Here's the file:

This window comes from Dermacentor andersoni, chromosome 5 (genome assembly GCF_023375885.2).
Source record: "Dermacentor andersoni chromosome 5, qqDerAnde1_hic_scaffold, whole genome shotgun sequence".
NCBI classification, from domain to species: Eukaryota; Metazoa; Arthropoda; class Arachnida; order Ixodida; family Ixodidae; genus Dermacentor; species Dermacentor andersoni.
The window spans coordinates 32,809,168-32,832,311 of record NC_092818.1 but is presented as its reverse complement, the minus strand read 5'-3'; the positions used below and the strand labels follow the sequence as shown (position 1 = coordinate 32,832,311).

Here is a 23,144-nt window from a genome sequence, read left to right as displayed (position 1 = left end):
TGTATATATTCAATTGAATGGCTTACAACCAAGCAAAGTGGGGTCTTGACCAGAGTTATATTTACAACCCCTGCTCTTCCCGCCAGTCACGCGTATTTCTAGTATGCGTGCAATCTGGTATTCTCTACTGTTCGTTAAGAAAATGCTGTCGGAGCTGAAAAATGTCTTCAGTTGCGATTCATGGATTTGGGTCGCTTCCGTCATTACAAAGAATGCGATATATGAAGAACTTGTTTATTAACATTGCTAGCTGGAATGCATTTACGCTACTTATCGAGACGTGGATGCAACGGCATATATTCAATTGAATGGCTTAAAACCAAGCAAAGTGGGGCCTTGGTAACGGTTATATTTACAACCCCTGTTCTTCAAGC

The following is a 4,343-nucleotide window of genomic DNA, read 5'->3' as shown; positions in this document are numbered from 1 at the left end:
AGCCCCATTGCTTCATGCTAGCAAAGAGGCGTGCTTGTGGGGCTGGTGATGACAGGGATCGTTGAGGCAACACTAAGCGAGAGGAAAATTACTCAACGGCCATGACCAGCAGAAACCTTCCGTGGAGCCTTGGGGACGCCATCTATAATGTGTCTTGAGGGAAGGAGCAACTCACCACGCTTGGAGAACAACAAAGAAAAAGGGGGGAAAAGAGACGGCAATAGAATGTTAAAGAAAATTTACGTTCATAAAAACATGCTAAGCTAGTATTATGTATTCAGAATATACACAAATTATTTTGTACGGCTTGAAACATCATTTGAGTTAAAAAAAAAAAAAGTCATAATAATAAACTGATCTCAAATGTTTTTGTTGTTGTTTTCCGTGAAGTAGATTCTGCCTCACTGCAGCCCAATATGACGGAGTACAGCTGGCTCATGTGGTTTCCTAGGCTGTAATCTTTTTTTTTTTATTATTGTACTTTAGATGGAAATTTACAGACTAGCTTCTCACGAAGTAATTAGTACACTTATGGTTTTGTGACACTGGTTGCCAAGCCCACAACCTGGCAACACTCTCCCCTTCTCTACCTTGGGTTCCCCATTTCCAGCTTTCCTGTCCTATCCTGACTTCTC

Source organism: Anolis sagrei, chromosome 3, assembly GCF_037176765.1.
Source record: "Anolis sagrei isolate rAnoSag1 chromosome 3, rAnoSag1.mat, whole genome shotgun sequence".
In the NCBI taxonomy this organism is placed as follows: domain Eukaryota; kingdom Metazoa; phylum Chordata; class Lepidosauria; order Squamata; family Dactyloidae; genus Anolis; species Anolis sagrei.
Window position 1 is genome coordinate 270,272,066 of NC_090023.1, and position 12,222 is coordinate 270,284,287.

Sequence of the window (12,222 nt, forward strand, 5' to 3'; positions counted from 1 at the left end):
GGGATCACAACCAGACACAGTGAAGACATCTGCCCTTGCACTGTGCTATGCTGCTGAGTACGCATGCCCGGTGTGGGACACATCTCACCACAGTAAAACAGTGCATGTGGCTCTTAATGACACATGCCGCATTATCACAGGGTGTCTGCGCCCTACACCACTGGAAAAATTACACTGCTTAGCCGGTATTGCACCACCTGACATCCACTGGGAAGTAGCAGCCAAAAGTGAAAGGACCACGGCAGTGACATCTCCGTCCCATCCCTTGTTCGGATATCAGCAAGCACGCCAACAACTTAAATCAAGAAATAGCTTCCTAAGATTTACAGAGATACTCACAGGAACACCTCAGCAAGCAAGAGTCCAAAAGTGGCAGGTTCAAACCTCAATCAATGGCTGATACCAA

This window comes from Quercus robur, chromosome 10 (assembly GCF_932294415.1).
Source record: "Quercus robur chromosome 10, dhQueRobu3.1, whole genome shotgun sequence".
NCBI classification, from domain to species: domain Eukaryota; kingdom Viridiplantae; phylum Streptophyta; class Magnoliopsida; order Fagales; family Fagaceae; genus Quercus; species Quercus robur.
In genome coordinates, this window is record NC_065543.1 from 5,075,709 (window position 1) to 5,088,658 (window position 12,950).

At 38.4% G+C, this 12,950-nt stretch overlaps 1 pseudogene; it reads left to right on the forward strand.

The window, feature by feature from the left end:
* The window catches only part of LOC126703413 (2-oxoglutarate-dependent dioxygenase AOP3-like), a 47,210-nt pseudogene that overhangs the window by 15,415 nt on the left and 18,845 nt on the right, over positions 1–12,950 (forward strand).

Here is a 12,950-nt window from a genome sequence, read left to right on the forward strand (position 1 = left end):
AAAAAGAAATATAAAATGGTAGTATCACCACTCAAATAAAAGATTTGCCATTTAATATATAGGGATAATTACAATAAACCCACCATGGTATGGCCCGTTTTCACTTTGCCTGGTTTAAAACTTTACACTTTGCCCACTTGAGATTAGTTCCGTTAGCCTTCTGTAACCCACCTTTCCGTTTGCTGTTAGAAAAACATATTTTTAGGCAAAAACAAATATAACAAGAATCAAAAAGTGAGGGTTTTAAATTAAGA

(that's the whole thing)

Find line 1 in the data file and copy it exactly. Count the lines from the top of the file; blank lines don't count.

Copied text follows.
This window comes from Dermacentor andersoni, chromosome 5 (genome assembly GCF_023375885.2).